Photographs taken 2005 to 2009
South Caradon Mine covers an extensive area on the south and south-western side of Caradon Hill. A rich deposit of copper was discovered here in 1836, and led to the major mining boom in the Caradon and Liskeard district, which lasted until the 1890s. The South Caradon Mine became the largest and richest copper mine in Cornwall, east of St.Day in the Redruth district. There are extensive remains left on the surface, marking where the many famous shafts were sunk, including Jope's, Rule's, Pearce's, Sump, Clymo's and Kittow's. It was Captain James Clymo and his sons, and the Kittow family who owned the mining lease since 1833, and finally struck it rich three years later.
"Great Caraton Copper Mine"
The workings and chimneys around Pearce's Shaft and Sump Shaft
Wilkie Collins in his Rambles Beyond Railways of 1851, described the hectic and noisy scene of the South Caradon (Caraton in his book) mine, while on his walking tour of Cornwall:
"...we still continued to ascend, proceeding along the tramway leading to the [Great Caraton Copper mine]. Soon the scene presented another abrupt and extraordinary change. We had been walking hitherto amid almost invariable silence and solitude; but now, with each succeeding minute, strange, mingled, unintermitting noises began to grow louder and louder around us. We followed a sharp curve in the tramway, and immediately found ourselves saluted by an entirely new prospect, and surrounded by an utterly bewildering noise. All about us monstrous wheels were turning slowly; machinery was clanking and groaning in the hoarsest discords; invisible waters were pouring onward with a rushing sound; high above our heads, on skeleton platforms, iron chains clattered fast and fiercely over iron pulleys, and huge steam pumps puffed and gasped, and slowly raised and depressed their heavy black beams of wood. Far beneath the embankment on which we stood, men, and women, and children were breaking and washing ore in a perfect marsh of copper-coloured mud and copper-coloured water. We had penetrated to the very centre of the noise, the bustle, and the population on the surface of a great mine."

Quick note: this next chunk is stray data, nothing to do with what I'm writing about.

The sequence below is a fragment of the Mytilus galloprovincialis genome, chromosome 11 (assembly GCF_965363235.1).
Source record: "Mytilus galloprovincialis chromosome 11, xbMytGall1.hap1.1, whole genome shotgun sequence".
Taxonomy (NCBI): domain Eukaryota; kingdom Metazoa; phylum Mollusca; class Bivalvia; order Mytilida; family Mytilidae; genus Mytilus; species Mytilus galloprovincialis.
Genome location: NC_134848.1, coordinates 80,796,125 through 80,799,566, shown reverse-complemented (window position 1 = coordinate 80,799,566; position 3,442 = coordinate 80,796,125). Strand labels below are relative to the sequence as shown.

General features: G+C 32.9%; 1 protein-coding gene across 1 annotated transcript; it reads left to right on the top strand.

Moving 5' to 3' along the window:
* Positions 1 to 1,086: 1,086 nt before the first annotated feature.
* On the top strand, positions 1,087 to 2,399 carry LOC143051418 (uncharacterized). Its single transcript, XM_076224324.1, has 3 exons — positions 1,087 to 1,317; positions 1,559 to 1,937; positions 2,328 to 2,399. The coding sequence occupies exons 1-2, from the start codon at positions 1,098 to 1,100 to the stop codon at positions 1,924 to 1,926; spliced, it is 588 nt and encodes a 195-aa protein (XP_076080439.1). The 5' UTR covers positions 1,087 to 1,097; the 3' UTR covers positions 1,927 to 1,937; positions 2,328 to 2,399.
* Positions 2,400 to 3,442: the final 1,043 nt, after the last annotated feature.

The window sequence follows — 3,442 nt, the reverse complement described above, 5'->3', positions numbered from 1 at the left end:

The industry and noise are all now quiet, and the mines are returning their workings to nature. The birds now sing where the engine houses have fallen silent, and all is now a far cry from the pollution and noise of 150 years ago, when this area of Bodmin Moor was a very, very different place.
Rule's South Shaft pumping Engine House at South Caradon Mine
Another view of Rule's South Shaft Engine House - the shaft is on
the right behind the wall
South Caradon Mine Rule's Shaft engine houses
Rule's South Shaft Engine House and remains of old tranway tunnel
Inside the now blocked off old tramway tunnel
Spoil heaps of waste material at South Caradon Mine
A trestle of the old tramway onto the old spoil heaps at South
Looking across to South Caradon Mine from near West Caradon Mine
(South Caradon Rules Shaft is in the centre distance)
The same view as above - but taken in early March. Contrast the
amount of greenery!
Another look at the western workings of South Caradon, with Jope's
Shaft Engine House in the foreground
Jope's Shaft Engine House of South Caradon Mine
Another view of Jope's Shaft Engine House and chimney
Jope's Shaft Engine House
Looking down the Seaton Valley, with Pearce's Shaft and Sump Shaft
on the left
Rule's North Shaft (Holman's Shaft) at South Caradon Mine, looking
See also the Cornish Mining World Heritage Site page, which includes the CHAHP (Caradon Hill Area Heritage Project)